“I’m Not Ready for Hospice… Am I?”


IT’S OKAY IF YOU’RE NOT READY FOR HOSPICE. It’s also okay to learn about it.

At its best, hospice is not a place, but a way of seeing and valuing life that supports and champions a self-directed end. The heart of hospice embodies compassion and acceptance. It’s designed to acknowledge and support all aspects of being human: our physical, emotional, mental, and spiritual selves. This is holistic medicine at its best.

When we think about reaching the end of life, eight out of ten of us say we’d prefer to die at home surrounded by loved ones. Unfortunately, it hasn’t been working out that way. Currently, seventy percent of us are dying in hospitals and nursing homes under difficult circumstances. That’s quite a gap. Why such a discrepancy? Can we have a say in how we die, or at least some control over our environment? Hospice strives to be part of the solution.

By realizing the likelihood that we may not die in a place of our choosing, we each have a pivotal opportunity to look ahead, learn more, and to plan accordingly. Becoming familiar with hospice is an important step.

“Hospice is for When I’m Dying, Right?”

“Yes,” hospice is specialized care for the end of life. And “No,” hospice can also be appropriate months prior to death, and emphasizes living fully for as long as possible.  While many of us have had personal experience with hospice, for those who haven’t, here’s a brief introduction.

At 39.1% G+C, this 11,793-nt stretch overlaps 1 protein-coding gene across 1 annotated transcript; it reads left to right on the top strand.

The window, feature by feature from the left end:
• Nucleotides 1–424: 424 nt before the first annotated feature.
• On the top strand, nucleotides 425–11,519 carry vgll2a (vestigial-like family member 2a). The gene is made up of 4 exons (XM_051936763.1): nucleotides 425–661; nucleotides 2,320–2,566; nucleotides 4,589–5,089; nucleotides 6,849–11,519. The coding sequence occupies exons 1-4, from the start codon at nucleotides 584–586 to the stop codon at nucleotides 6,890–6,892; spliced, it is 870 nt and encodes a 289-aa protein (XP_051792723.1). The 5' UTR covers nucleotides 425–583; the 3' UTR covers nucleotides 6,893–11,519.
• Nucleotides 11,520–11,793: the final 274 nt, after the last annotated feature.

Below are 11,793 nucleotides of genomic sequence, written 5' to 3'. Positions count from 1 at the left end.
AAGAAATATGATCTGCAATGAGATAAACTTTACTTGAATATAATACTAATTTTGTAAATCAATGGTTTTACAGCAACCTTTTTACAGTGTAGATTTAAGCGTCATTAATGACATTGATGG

Hospice is about reclaiming the end of life as a natural and poignant chapter instead of a continuing medical battle. For nearly 50 years, hospice specialists have been working to transform our medical system’s ability to provide care when a cure is no longer possible. The transition from cure to comfort is hospice’s calling card. Ideally, hospice gives a patient time to prepare, and then to rally the loving support of family, friends, and a dedicated care team.

The U.S. hospice movement began as a bold experiment in Branford, CT, in 1975. That first year, seventy-five Americans benefitted from this “new” compassionate approach. In 2020, in a broad range of settings in all fifty states, more than 1.6 million people received hospice care provided by over 5500 separate agencies. Just over half of all deaths in the U.S. now occur under hospice care, which is available at home, and in most hospitals and assisted living facilities.

“How does it work?”

The Hospice Benefit, passed in 1982, offers every American at least 180 days of care, fully paid for by Medicare. For years the national median length of stay has ranged from sixteen to twenty-two days. Again, why such a gap? Essentially, it’s hard to accept that life has run its course. Due to this, hospice is usually called in late, and able to only offer a small portion of its full value. The good news: Learning about hospice and what it has to offer can happen right now.

A safe start is to talk about it, and to keep asking questions. When it’s time, a referral to hospice is usually initiated by your doctor, nurse, or social worker. A representative from your local hospice will normally follow up within twenty-four hours.

While generally available in all health care settings, homecare is hospice’s claim to fame. In a home setting, the explicit intent is for the patient’s family and support community to take care of the patient under the hospice team’s guidance. Hospice team members will stop in frequently but usually for an hour or so at a time.

If you’re set on dying at home, hospice will coordinate the care, but plan on getting all the help you can from family, friends, and neighbors.

“I’ve Heard People Say They Were Disappointed in Hospice”